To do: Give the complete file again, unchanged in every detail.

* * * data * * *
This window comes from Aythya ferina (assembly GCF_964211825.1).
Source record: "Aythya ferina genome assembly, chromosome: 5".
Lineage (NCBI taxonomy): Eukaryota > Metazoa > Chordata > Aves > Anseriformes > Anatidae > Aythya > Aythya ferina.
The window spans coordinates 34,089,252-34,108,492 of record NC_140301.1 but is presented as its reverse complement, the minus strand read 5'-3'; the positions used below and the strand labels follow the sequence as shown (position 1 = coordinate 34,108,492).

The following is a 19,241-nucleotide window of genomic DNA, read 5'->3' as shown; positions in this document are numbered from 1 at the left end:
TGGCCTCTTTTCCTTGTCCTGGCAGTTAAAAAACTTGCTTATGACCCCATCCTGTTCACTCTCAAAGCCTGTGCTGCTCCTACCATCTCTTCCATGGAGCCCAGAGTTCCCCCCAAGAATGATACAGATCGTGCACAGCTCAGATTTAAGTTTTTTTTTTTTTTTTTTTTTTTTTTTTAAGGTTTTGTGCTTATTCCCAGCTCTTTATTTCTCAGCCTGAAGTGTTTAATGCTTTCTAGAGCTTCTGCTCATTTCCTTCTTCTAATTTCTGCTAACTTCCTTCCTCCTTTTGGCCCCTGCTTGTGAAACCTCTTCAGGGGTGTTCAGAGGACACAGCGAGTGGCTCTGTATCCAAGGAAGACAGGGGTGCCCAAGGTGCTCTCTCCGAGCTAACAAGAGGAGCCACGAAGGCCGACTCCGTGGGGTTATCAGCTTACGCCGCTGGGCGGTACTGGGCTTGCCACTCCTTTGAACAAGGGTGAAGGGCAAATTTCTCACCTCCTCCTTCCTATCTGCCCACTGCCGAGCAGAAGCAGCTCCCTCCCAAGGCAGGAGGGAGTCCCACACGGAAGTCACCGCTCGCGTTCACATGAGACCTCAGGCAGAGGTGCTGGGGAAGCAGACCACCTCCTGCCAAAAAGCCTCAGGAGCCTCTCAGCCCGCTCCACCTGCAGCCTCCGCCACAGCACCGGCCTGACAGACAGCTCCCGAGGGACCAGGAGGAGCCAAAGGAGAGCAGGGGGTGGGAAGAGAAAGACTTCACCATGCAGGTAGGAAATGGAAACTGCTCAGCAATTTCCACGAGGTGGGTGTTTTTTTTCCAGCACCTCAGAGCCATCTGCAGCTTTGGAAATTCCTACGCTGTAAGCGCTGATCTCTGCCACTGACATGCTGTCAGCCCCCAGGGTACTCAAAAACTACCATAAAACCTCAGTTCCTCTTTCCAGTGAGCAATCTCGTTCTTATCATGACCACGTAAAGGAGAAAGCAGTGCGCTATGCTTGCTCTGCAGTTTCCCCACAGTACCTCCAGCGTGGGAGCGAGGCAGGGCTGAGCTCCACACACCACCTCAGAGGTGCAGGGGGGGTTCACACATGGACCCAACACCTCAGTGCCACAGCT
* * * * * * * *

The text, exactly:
This window comes from Aythya ferina (assembly GCF_964211825.1).
Source record: "Aythya ferina genome assembly, chromosome: 5".
Lineage (NCBI taxonomy): Eukaryota > Metazoa > Chordata > Aves > Anseriformes > Anatidae > Aythya > Aythya ferina.
The window spans coordinates 34,089,252-34,108,492 of record NC_140301.1 but is presented as its reverse complement, the minus strand read 5'-3'; the positions used below and the strand labels follow the sequence as shown (position 1 = coordinate 34,108,492).

The following is a 19,241-nucleotide window of genomic DNA, read 5'->3' as shown; positions in this document are numbered from 1 at the left end:
TGGCCTCTTTTCCTTGTCCTGGCAGTTAAAAAACTTGCTTATGACCCCATCCTGTTCACTCTCAAAGCCTGTGCTGCTCCTACCATCTCTTCCATGGAGCCCAGAGTTCCCCCCAAGAATGATACAGATCGTGCACAGCTCAGATTTAAGTTTTTTTTTTTTTTTTTTTTTTTTTTTTAAGGTTTTGTGCTTATTCCCAGCTCTTTATTTCTCAGCCTGAAGTGTTTAATGCTTTCTAGAGCTTCTGCTCATTTCCTTCTTCTAATTTCTGCTAACTTCCTTCCTCCTTTTGGCCCCTGCTTGTGAAACCTCTTCAGGGGTGTTCAGAGGACACAGCGAGTGGCTCTGTATCCAAGGAAGACAGGGGTGCCCAAGGTGCTCTCTCCGAGCTAACAAGAGGAGCCACGAAGGCCGACTCCGTGGGGTTATCAGCTTACGCCGCTGGGCGGTACTGGGCTTGCCACTCCTTTGAACAAGGGTGAAGGGCAAATTTCTCACCTCCTCCTTCCTATCTGCCCACTGCCGAGCAGAAGCAGCTCCCTCCCAAGGCAGGAGGGAGTCCCACACGGAAGTCACCGCTCGCGTTCACATGAGACCTCAGGCAGAGGTGCTGGGGAAGCAGACCACCTCCTGCCAAAAAGCCTCAGGAGCCTCTCAGCCCGCTCCACCTGCAGCCTCCGCCACAGCACCGGCCTGACAGACAGCTCCCGAGGGACCAGGAGGAGCCAAAGGAGAGCAGGGGGTGGGAAGAGAAAGACTTCACCATGCAGGTAGGAAATGGAAACTGCTCAGCAATTTCCACGAGGTGGGTGTTTTTTTTCCAGCACCTCAGAGCCATCTGCAGCTTTGGAAATTCCTACGCTGTAAGCGCTGATCTCTGCCACTGACATGCTGTCAGCCCCCAGGGTACTCAAAAACTACCATAAAACCTCAGTTCCTCTTTCCAGTGAGCAATCTCGTTCTTATCATGACCACGTAAAGGAGAAAGCAGTGCGCTATGCTTGCTCTGCAGTTTCCCCACAGTACCTCCAGCGTGGGAGCGAGGCAGGGCTGAGCTCCACACACCACCTCAGAGGTGCAGGGGGGGTTCACACATGGACCCAACACCTCAGTGCCACAGCT